As a child too, he would potter around his home in Sandalankawa and attempt to modify stuff. “The modifications to my father’s car even the garage people couldn’t fathom,” he smiles.

That is why he joined the National Diploma in Technology course at the University of Moratuwa, Katubedda after his Advanced Level examination, at the conclusion of which he was appointed a Technical Assistant at NERD Centre where his career took off. Thereafter, there was no looking back and he sat Part I and II examinations conducted by the Institute of Engineers of Sri Lanka after which NERD Centre appointed him a research engineer where he undertook a lot of research under the guidance of Dr. A.N.S. Kulasinghe.
Athula being presented his award by Minister Maithripala Sirisena while Minister Champika Ranawaka looks on.
The reactors at Sri Lanka Distilleries Ltd, which produce biogas to fire its boilers and (bottom) a digester in a kitchen.

“During my 25-year stint with NERD many were the research programmes and foreign training programmes that helped me immensely,” he says.

His first major project, according to Athula, was tackling the waste water problem at McCallum Breweries at Meegoda. When he came on the scene, the brewery was battling legal action initiated by the CEA.

The construction of biogas digesters with anaerobic filters according to advanced technology he had gathered not only from experience but also after poring over international research papers did the job.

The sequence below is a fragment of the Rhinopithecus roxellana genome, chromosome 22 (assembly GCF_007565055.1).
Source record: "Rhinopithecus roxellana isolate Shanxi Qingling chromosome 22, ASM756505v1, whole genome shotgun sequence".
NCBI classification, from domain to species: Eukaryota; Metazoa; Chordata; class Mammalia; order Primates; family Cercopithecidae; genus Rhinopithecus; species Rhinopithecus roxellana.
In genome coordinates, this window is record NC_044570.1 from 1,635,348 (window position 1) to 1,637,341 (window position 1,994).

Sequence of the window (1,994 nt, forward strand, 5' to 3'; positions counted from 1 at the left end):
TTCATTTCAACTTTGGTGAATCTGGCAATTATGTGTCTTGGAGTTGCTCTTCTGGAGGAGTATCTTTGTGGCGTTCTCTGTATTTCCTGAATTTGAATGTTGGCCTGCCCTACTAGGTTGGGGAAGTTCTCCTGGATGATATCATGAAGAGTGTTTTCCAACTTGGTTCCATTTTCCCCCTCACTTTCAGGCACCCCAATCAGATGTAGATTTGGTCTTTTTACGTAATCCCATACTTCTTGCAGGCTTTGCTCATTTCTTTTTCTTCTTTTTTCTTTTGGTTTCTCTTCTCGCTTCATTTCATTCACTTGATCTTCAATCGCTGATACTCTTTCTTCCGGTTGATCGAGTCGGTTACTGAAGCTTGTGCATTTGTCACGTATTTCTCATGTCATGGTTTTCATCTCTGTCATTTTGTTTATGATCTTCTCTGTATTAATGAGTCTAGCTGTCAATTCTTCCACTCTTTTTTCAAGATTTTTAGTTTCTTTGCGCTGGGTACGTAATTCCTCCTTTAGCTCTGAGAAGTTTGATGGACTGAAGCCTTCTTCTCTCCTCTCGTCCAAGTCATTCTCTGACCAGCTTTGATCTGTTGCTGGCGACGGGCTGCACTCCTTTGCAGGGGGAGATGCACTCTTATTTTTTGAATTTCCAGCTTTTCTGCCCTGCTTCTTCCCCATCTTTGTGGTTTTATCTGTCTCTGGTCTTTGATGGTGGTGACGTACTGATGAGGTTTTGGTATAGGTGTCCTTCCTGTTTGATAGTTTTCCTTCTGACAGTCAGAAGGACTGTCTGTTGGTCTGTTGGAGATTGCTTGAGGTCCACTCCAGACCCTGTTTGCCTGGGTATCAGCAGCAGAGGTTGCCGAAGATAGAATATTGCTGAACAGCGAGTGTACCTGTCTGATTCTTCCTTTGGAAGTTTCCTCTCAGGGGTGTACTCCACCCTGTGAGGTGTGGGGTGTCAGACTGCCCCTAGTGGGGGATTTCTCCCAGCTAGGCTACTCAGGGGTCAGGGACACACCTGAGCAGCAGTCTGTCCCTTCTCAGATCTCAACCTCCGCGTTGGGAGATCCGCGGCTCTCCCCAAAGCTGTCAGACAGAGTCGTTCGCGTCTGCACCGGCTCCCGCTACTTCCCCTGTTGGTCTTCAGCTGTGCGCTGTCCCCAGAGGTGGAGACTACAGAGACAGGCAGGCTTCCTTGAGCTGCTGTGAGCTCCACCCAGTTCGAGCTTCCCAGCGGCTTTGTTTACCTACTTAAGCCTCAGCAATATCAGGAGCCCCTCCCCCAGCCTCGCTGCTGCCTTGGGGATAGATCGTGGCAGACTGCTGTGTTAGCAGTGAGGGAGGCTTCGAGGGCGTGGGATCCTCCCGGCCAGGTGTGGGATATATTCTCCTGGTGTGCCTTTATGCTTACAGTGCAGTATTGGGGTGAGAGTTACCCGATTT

“It took about six months,” says Athula conceding that among the teething problems were the reactors getting clogged and the treated water not meeting the required CEA standards.

Fine-tuning the system did the trick and the CEA issued the EPL. “The system is still operating today, with the EPL being granted annually to MacCallum Breweries,” he says.

As he was researching heavily into bio-gas technology, he was put in charge of the Biogas Section of NERD Centre, during which time many were his inventions internationally published papers.

It was in 2000 that he secured a scholarship to do “deep study on biogas technology” for his Master’s degree at AIT, partly subsidized by AIT as he was a known name due to the publication of his technical papers in its magazine in 1999.Awards and kudos apart, Athula is very much a man with his feet firmly planted on the ground. Many are the homes that he has rescued from challenging sewage, waste water and garbage problems.

He has constructed digesters at domestic level to treat sewage, waste water from the kitchen sink and digestible waste like vegetables and swill.

“There will only be an initial cost of about Rs. 50,000,” calculates Athula, ticking off the long-term benefits and savings from the digester. The bio-gas can be used for cooking, making the LP gas cylinder most households purchase at a cost of Rs. 1,500 every month, redundant, there will be no overflow from the septic tank necessitating the local body to be approached for a backhoe to clear it regularly, once again at a cost and the treated water can be used for flower and vegetable cultivations in the home garden, bringing down the water bill.

“If there isn’t much garden space, the system can be installed in the kitchen itself,” he says, adding that there are no problems with maintenance or the water table, whether high or low for this system which acts as a three-in-one valuable tool.